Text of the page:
February 28, 2024

The everyday appliance with a ‘vampire’ load that costs you $20 in extra bills even if you’re not using it

The everyday appliance with a ‘vampire’ load that costs you $20 in extra bills even if you’re not using it

PLENTY of appliances around your home are hiking your electricity bill even when you’re not using them.

This is because of their so-called “vampire” or “phantom” load, which sucks energy from just being plugged in.

Your TV will add to your energy bill even when you're not watching it


Your TV will add to your energy bill even when you’re not watching itCredit: Getty

The worst one, according to Arizona utility company SRP, is your TV.

The general rule of thumb is that instant-on TVs, which include LED, LCD and rear projection devices, are the worst.

Larger screens use more energy too.

According to the company, a 52″ to 65″ rear projection TV has an average consumption standby mode of 186 kWh.

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This, in turn, could cost the average household $18.67 per year.

If you have a 50″ plasma TV, you can expect it to cost you $14.56 in added bills from its vampire load, SRP added.

Of course, if you have more than one TV, expect this cost to rise and be aware that energy prices will vary by state and providers too.

It’s also important to note that newer devices may have a lower phantom load.

One common exception is if they have “instant on” or “quick start” modes like many smart TVs, however.

According to the Department of Energy, vampire appliances and electronics account for 10% of energy used in an average home.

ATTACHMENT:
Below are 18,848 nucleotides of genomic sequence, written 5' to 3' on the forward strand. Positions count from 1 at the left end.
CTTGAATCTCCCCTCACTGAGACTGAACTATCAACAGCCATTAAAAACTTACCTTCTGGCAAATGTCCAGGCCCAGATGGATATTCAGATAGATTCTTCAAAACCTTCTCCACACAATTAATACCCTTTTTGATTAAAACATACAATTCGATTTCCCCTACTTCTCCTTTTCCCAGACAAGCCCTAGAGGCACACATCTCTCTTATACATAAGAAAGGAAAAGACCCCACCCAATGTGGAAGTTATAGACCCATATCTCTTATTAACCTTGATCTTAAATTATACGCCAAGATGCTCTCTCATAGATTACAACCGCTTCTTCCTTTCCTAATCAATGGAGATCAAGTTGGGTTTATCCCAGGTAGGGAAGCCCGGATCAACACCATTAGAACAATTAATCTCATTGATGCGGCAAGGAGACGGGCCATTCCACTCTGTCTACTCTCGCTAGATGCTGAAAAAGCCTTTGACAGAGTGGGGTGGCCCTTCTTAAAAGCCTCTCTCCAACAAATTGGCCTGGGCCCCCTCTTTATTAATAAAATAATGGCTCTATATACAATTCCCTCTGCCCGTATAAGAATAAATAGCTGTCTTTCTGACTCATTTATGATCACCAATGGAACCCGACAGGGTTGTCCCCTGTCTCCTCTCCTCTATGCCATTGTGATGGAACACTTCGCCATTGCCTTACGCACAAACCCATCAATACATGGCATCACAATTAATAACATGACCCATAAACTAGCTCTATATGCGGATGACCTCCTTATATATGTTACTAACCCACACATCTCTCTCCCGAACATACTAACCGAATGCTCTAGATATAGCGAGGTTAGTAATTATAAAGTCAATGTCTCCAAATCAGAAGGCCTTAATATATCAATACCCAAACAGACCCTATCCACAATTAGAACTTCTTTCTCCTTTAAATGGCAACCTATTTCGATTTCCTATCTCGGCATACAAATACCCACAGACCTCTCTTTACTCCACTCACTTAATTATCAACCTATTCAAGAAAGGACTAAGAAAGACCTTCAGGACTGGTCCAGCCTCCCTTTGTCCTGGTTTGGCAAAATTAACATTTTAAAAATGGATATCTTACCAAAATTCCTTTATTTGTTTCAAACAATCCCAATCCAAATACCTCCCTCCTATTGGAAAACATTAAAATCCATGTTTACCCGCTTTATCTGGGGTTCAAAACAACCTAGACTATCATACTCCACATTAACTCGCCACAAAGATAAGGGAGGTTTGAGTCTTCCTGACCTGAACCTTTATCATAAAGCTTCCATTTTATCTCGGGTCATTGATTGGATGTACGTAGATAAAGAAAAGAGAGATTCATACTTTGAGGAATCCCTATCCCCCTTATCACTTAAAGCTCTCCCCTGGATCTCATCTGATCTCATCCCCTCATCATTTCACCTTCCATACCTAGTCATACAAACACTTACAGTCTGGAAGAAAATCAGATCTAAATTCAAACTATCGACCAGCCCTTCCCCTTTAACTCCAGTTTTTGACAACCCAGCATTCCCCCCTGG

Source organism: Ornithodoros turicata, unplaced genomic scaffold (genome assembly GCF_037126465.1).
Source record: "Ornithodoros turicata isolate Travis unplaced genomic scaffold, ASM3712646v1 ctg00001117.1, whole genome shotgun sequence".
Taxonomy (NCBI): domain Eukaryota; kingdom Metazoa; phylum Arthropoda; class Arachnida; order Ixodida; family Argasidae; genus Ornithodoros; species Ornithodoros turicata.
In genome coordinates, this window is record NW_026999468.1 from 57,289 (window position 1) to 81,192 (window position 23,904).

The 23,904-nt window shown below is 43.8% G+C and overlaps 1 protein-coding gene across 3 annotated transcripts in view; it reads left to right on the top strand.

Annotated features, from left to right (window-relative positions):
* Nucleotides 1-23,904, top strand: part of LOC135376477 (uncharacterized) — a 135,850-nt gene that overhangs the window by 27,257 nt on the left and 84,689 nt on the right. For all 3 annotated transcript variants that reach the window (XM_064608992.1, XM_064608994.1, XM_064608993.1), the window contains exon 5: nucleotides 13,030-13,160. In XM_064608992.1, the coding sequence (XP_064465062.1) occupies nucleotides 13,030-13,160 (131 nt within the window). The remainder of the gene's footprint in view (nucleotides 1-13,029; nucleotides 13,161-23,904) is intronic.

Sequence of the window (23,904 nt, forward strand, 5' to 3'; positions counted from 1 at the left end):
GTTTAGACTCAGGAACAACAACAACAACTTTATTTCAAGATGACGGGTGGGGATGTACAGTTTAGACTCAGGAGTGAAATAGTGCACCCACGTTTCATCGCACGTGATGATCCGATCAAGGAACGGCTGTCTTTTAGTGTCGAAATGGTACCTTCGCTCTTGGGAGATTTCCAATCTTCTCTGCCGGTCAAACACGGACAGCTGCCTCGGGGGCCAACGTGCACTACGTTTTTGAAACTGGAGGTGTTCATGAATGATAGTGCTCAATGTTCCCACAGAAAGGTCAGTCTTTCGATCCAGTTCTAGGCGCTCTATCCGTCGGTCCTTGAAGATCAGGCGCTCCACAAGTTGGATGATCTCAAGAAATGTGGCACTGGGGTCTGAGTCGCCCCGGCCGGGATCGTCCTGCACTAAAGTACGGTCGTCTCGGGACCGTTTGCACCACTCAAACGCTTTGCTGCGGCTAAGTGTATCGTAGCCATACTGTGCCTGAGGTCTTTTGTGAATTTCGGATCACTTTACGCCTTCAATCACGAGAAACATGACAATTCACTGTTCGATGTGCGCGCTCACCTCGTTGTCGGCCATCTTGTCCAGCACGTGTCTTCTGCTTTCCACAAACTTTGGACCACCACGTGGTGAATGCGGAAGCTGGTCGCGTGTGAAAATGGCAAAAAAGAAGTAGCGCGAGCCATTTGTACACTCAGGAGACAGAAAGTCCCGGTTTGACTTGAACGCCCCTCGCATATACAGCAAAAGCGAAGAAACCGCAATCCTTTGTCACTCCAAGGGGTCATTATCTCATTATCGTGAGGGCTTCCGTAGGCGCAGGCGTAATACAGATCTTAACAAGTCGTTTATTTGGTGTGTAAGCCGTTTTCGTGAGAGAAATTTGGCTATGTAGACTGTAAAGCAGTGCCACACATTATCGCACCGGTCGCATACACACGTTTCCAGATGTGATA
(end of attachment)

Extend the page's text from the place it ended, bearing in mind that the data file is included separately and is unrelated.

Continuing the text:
You can identify energy vampires around your home by checking for an external power supply, a remote control, a continuous display (including an LED), such as a clock or if it charges batteries.

It’s important to be aware of them as they could hike your bills by hundreds of dollars a year.

Devices that are always on but inactive may cost Americans $19billion and 50 power plants’ worth of electricity every year, according to a study by the Natural Resources Defense Council.

How to reduce your phantom load

Apart from unplugging the device, there are a few other actions to take to reduce your energy bills.

  • Plug devices into a power strip, or consider installing a whole-house switch that remotely turns off controlled outlets with the single flip of a switch
  • Plug them into a timer
  • Adjust power settings on devices such as TVs, computers and game consoles
  • Purchase ENERGY STAR-labeled equipment wherever possible: they have requirements to minimize idle load (low standby power, auto power down), in addition to using lower power in active mode

We’ve rounded up the full list of vampire appliances in our guide.

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To further slash your utility bill, see if you qualify for Verizon’s free internet service initiative.

And check out this financial expert’s creative advice to save up to $75 each month on streaming subscriptions.